Mortgage applications increased 7.3% amid a bond market sell-off
The Mortgage Bankers Association, or MBA, Applications Index rose 7.3% after falling 4.3% the week before. Mortgage applications are slowly rebounding after hitting lows not seen since early 2001. That said, the rally in bonds is finally starting to benefit originators.
Last year’s increase in interest rates—the taper tantrum—hurt earnings for originators. Virtually every originator and virtually every bank that has a large origination business noted decreased earnings in this sector. The easy money from the 2012 refinance wave has been made. Now, originators must focus on the purchase business, which is a more difficult area.
Federal government tries to make mortgages affordable
The mortgage market is undergoing a massive transformation as the private-label mortgage market returns. US Republican Senator for Tennessee, Bob Corker, and Democrat Senator for Virginia, Mark Warner, recently introduced a bill to end GSEs (government-sponsored enterprises) and put the government in a re-insurance role.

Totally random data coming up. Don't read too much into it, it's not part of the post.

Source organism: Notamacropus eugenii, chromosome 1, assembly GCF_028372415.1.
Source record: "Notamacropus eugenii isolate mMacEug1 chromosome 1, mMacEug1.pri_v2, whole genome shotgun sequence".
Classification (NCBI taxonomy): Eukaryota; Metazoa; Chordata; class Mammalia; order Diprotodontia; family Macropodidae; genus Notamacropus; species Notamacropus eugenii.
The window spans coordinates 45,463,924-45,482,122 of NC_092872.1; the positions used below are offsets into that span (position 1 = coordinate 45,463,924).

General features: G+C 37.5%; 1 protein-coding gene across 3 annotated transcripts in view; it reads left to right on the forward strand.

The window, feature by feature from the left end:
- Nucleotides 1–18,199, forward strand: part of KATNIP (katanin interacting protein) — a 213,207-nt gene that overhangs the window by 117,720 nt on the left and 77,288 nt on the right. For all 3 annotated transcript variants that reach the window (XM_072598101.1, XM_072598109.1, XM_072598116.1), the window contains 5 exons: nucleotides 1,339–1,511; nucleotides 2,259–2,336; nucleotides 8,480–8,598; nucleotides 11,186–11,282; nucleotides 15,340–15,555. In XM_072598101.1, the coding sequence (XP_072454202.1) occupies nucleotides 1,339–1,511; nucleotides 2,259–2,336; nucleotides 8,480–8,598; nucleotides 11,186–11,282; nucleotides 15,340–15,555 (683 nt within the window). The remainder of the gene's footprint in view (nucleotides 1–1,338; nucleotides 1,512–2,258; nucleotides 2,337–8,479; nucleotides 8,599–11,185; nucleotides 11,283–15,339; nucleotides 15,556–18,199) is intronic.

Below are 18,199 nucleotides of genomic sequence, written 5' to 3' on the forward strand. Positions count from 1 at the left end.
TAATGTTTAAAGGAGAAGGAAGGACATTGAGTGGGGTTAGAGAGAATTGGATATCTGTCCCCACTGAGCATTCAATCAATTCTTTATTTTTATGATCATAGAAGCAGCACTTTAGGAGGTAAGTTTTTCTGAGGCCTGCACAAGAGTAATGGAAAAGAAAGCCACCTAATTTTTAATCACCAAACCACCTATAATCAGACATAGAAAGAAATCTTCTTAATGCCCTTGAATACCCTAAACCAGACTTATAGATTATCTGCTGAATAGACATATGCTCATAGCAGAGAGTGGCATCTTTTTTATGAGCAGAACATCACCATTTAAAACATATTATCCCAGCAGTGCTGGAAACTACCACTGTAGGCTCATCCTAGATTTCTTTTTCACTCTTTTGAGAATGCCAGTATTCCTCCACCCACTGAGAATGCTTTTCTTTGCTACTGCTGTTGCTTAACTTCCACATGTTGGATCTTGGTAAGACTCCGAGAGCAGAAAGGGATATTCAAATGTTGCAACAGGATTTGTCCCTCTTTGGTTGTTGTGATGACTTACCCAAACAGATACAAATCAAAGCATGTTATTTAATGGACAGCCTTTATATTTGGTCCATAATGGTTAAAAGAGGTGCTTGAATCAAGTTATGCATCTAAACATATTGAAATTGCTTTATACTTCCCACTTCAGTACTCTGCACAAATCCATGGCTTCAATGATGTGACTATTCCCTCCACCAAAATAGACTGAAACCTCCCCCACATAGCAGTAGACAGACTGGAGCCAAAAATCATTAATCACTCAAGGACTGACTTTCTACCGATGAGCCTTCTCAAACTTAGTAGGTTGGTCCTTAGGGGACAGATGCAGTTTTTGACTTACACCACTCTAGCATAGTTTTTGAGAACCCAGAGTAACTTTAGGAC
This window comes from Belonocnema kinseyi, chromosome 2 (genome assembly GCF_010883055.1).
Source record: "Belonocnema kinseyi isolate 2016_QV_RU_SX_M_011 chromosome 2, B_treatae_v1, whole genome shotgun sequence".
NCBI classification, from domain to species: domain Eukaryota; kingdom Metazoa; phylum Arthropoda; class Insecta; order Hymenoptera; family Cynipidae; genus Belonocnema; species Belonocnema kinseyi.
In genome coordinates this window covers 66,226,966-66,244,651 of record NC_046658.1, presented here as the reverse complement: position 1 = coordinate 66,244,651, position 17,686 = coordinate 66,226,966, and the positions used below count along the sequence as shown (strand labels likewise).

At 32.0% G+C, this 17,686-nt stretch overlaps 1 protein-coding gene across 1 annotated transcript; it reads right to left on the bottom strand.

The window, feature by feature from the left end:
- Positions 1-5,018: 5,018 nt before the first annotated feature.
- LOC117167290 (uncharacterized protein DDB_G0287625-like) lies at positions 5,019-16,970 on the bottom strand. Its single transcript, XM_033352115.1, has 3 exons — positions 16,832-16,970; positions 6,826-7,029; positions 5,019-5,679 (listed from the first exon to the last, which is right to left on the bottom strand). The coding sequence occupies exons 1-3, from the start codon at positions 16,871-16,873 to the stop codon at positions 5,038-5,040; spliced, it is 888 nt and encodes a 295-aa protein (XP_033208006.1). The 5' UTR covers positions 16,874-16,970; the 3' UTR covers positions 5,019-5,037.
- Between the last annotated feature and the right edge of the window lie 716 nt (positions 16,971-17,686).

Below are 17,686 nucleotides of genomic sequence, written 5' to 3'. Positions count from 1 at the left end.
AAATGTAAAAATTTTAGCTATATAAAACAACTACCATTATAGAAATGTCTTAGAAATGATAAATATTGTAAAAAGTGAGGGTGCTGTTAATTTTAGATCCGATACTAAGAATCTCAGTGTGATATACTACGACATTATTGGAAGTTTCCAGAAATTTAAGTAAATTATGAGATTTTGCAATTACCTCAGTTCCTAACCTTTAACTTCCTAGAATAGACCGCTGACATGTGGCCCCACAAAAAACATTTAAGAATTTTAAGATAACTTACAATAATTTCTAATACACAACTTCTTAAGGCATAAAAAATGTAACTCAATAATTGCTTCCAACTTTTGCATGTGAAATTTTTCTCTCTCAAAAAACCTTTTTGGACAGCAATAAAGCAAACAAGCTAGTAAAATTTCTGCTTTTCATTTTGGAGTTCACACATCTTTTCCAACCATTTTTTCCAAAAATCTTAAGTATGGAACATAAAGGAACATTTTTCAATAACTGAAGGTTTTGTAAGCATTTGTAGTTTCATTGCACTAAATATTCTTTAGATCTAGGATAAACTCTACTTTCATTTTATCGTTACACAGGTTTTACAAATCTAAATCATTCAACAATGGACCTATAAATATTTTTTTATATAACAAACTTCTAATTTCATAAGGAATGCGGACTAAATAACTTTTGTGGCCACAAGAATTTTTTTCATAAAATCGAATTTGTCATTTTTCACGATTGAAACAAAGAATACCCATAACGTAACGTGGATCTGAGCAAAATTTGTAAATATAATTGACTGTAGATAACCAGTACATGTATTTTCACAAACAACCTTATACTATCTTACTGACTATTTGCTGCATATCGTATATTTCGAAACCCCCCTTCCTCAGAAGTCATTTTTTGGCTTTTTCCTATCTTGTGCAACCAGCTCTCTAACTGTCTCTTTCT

Federal Finance Housing Agency Chairman Mel Watt has tried to make mortgages more affordable by suspending the planned rate increases that Fannie Mae and Freddie Mac issued. Since the bubble burst, mortgage origination has been almost exclusively government-driven. The big buyers of new origination have been the agency REITs such as Annaly Capital Management, Inc. (NLY) and American Capital Agency Corp. (AGNC). The US government bears 50% of the credit risk of the entire US mortgage market. Originators typically don’t hold their mortgages. They either sell them to the big banks or securitize them.
The impact of rising rates
Since the securitization market died, originators have had no outlet for non-agency mortgages. Redwood Trust, Inc. (RWT) has been the only issuer of private-label mortgage-backed securities—securities backed by mortgages that aren’t government-guaranteed—and it has focused exclusively on high-quality jumbo loans. At the beginning of the year, we saw a wave of private-label deals and then a slowdown as rates began to increase.
We’re starting to see more deals again as the market has adjusted to the new interest rate regimen. The vast majority of deals are extremely high-quality loans with significant over-collateralization, so they look nothing like the private-label deals done at the end of the bubble.